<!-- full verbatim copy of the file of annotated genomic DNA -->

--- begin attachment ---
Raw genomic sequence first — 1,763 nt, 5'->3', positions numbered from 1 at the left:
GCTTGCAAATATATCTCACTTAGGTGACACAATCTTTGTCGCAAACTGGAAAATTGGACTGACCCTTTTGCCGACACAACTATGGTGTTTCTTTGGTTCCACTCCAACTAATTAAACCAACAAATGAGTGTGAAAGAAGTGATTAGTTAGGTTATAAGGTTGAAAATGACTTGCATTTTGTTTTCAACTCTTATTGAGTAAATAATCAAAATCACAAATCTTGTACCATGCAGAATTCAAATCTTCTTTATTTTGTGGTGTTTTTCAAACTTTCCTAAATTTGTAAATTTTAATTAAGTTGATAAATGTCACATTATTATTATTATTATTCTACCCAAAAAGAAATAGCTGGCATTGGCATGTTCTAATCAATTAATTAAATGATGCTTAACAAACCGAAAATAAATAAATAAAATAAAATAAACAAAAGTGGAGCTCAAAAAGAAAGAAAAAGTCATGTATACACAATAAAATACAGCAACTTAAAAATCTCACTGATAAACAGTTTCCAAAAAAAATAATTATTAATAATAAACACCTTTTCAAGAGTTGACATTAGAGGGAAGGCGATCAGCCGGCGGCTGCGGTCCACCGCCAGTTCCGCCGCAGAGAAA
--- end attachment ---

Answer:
Raw genomic sequence first — 1,763 nt, 5'->3', positions numbered from 1 at the left:
GCTTGCAAATATATCTCACTTAGGTGACACAATCTTTGTCGCAAACTGGAAAATTGGACTGACCCTTTTGCCGACACAACTATGGTGTTTCTTTGGTTCCACTCCAACTAATTAAACCAACAAATGAGTGTGAAAGAAGTGATTAGTTAGGTTATAAGGTTGAAAATGACTTGCATTTTGTTTTCAACTCTTATTGAGTAAATAATCAAAATCACAAATCTTGTACCATGCAGAATTCAAATCTTCTTTATTTTGTGGTGTTTTTCAAACTTTCCTAAATTTGTAAATTTTAATTAAGTTGATAAATGTCACATTATTATTATTATTATTCTACCCAAAAAGAAATAGCTGGCATTGGCATGTTCTAATCAATTAATTAAATGATGCTTAACAAACCGAAAATAAATAAATAAAATAAAATAAACAAAAGTGGAGCTCAAAAAGAAAGAAAAAGTCATGTATACACAATAAAATACAGCAACTTAAAAATCTCACTGATAAACAGTTTCCAAAAAAAATAATTATTAATAATAAACACCTTTTCAAGAGTTGACATTAGAGGGAAGGCGATCAGCCGGCGGCTGCGGTCCACCGCCAGTTCCGCCGCAGAGAAA